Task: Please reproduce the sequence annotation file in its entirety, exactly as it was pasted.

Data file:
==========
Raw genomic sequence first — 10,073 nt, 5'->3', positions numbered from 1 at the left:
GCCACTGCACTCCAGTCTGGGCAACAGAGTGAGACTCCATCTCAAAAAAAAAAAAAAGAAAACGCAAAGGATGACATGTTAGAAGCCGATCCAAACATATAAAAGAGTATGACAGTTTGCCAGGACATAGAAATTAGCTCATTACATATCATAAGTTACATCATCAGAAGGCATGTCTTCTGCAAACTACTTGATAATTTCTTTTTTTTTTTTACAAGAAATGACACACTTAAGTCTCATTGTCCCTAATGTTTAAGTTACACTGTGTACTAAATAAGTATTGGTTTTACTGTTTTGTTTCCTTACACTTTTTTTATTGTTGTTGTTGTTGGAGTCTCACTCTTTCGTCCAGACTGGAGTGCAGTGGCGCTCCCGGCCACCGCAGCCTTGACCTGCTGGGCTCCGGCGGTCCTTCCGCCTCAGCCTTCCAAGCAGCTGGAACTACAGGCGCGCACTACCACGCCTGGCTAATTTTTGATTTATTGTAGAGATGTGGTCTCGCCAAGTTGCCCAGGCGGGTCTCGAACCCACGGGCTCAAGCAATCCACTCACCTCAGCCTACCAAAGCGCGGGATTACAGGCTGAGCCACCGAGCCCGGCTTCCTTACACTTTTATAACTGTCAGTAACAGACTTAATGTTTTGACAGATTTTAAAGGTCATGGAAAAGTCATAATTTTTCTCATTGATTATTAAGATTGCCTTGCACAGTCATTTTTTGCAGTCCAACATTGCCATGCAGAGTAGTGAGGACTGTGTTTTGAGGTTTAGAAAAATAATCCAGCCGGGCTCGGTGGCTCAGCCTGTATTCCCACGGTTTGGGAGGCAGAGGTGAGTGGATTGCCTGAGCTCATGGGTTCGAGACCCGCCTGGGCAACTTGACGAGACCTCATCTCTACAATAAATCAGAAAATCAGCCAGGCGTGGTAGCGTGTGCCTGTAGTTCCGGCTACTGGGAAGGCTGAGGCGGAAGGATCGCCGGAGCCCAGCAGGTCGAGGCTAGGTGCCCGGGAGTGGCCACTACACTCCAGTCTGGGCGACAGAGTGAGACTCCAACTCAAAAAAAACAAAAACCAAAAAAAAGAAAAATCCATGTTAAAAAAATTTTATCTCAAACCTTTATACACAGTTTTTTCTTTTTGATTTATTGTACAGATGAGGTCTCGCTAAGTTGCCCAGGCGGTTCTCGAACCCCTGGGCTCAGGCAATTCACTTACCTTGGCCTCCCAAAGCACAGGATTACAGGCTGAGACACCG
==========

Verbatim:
Raw genomic sequence first — 10,073 nt, 5'->3', positions numbered from 1 at the left:
GCCACTGCACTCCAGTCTGGGCAACAGAGTGAGACTCCATCTCAAAAAAAAAAAAAAGAAAACGCAAAGGATGACATGTTAGAAGCCGATCCAAACATATAAAAGAGTATGACAGTTTGCCAGGACATAGAAATTAGCTCATTACATATCATAAGTTACATCATCAGAAGGCATGTCTTCTGCAAACTACTTGATAATTTCTTTTTTTTTTTTACAAGAAATGACACACTTAAGTCTCATTGTCCCTAATGTTTAAGTTACACTGTGTACTAAATAAGTATTGGTTTTACTGTTTTGTTTCCTTACACTTTTTTTATTGTTGTTGTTGTTGGAGTCTCACTCTTTCGTCCAGACTGGAGTGCAGTGGCGCTCCCGGCCACCGCAGCCTTGACCTGCTGGGCTCCGGCGGTCCTTCCGCCTCAGCCTTCCAAGCAGCTGGAACTACAGGCGCGCACTACCACGCCTGGCTAATTTTTGATTTATTGTAGAGATGTGGTCTCGCCAAGTTGCCCAGGCGGGTCTCGAACCCACGGGCTCAAGCAATCCACTCACCTCAGCCTACCAAAGCGCGGGATTACAGGCTGAGCCACCGAGCCCGGCTTCCTTACACTTTTATAACTGTCAGTAACAGACTTAATGTTTTGACAGATTTTAAAGGTCATGGAAAAGTCATAATTTTTCTCATTGATTATTAAGATTGCCTTGCACAGTCATTTTTTGCAGTCCAACATTGCCATGCAGAGTAGTGAGGACTGTGTTTTGAGGTTTAGAAAAATAATCCAGCCGGGCTCGGTGGCTCAGCCTGTATTCCCACGGTTTGGGAGGCAGAGGTGAGTGGATTGCCTGAGCTCATGGGTTCGAGACCCGCCTGGGCAACTTGACGAGACCTCATCTCTACAATAAATCAGAAAATCAGCCAGGCGTGGTAGCGTGTGCCTGTAGTTCCGGCTACTGGGAAGGCTGAGGCGGAAGGATCGCCGGAGCCCAGCAGGTCGAGGCTAGGTGCCCGGGAGTGGCCACTACACTCCAGTCTGGGCGACAGAGTGAGACTCCAACTCAAAAAAAACAAAAACCAAAAAAAAGAAAAATCCATGTTAAAAAAATTTTATCTCAAACCTTTATACACAGTTTTTTCTTTTTGATTTATTGTACAGATGAGGTCTCGCTAAGTTGCCCAGGCGGTTCTCGAACCCCTGGGCTCAGGCAATTCACTTACCTTGGCCTCCCAAAGCACAGGATTACAGGCTGAGACACCG